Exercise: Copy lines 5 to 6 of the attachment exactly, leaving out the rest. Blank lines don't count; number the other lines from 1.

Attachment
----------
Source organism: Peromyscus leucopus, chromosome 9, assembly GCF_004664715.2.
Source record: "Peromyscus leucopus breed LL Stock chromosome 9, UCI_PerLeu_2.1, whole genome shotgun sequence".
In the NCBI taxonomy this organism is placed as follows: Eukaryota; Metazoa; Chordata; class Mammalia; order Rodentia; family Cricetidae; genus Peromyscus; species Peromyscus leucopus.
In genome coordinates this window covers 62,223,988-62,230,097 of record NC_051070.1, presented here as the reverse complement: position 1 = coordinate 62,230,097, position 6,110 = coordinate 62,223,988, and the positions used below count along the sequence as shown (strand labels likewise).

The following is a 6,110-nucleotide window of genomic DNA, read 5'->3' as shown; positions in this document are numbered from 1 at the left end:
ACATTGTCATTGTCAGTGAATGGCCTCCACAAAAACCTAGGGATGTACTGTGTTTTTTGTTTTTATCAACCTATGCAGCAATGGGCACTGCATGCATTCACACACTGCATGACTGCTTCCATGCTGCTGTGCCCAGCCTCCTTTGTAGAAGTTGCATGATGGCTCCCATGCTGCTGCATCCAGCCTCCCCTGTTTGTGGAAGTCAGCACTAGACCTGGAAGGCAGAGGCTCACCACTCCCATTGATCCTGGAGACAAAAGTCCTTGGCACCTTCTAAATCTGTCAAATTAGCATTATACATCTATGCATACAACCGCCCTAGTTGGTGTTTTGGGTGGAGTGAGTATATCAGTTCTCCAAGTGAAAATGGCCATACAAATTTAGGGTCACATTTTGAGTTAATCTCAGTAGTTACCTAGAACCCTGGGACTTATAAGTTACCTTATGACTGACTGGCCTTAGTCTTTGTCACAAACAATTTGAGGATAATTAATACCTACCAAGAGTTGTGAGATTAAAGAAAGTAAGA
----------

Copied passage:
The following is a 6,110-nucleotide window of genomic DNA, read 5'->3' as shown; positions in this document are numbered from 1 at the left end:
ACATTGTCATTGTCAGTGAATGGCCTCCACAAAAACCTAGGGATGTACTGTGTTTTTTGTTTTTATCAACCTATGCAGCAATGGGCACTGCATGCATTCACACACTGCATGACTGCTTCCATGCTGCTGTGCCCAGCCTCCTTTGTAGAAGTTGCATGATGGCTCCCATGCTGCTGCATCCAGCCTCCCCTGTTTGTGGAAGTCAGCACTAGACCTGGAAGGCAGAGGCTCACCACTCCCATTGATCCTGGAGACAAAAGTCCTTGGCACCTTCTAAATCTGTCAAATTAGCATTATACATCTATGCATACAACCGCCCTAGTTGGTGTTTTGGGTGGAGTGAGTATATCAGTTCTCCAAGTGAAAATGGCCATACAAATTTAGGGTCACATTTTGAGTTAATCTCAGTAGTTACCTAGAACCCTGGGACTTATAAGTTACCTTATGACTGACTGGCCTTAGTCTTTGTCACAAACAATTTGAGGATAATTAATACCTACCAAGAGTTGTGAGATTAAAGAAAGTAAGA